The input data file formats for R/qtl cannot handle complex crosses, and so for R/qtl2, we need to define a new input file format. This document describes the details.
For simple cross types, we can continue to use the file formats for R/qtl, use
qtl::read.cross() to read in the data, and then use a conversion function (
qtl2::convert2cross2()) to convert the data into the new format.
For more complex crosses, we need to define a new format. I was persuaded by Aaron Wolen’s idea of a “tidy” format for R/qtl, with three separate CSV files, one for phenotypes, one for genotypes, and one for the genetic map.
Another important idea is from Pjotr Prins’s qtab format: the inclusion of metadata, such as genotype encodings, with the primary data. This will simplify the handling of multiple files and will help to avoid mistakes.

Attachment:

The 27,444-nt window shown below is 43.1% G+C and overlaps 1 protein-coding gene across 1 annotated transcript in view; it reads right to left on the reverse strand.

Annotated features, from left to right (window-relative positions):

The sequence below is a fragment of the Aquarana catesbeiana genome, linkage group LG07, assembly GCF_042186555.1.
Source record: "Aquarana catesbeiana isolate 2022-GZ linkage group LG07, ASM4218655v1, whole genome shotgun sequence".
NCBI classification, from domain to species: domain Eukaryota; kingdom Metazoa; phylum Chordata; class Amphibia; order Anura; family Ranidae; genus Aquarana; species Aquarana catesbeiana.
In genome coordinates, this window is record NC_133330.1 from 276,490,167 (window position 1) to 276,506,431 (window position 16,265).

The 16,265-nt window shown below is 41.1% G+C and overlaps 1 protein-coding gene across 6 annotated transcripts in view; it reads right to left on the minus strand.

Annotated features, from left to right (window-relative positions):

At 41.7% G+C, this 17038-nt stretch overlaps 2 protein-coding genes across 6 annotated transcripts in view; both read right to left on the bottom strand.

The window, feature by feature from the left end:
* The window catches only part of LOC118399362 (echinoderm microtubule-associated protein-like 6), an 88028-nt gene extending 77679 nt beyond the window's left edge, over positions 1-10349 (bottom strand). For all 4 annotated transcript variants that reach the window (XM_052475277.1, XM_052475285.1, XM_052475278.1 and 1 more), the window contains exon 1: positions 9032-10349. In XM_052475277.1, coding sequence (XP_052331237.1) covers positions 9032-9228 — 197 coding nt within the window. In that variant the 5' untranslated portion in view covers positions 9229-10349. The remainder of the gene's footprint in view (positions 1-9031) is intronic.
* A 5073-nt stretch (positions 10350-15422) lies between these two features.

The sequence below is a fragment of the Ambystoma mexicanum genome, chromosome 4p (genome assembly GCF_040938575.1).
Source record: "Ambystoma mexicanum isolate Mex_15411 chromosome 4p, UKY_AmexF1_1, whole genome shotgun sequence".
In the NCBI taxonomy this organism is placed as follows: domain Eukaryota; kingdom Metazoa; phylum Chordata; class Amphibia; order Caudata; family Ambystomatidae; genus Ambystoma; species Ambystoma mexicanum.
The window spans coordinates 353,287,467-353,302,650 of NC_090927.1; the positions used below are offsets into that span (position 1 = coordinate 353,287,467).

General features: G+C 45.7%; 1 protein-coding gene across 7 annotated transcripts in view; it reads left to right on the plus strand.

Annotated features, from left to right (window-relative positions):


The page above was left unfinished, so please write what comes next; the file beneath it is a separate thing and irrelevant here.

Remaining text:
And so the basic idea for the new format is to have a separate file for each part of the primary data (genotypes, founder genotypes, genetic map, physical map, phenotypes, covariates, and phenotype covariates), and then a control file (in YAML or JSON format) which specifies the names of all of those files, the genotype encodings and missing value codes, and things like the name of the sex column within the covariate data (and the encodings for the sexes) and which chromosome is the X chromosome.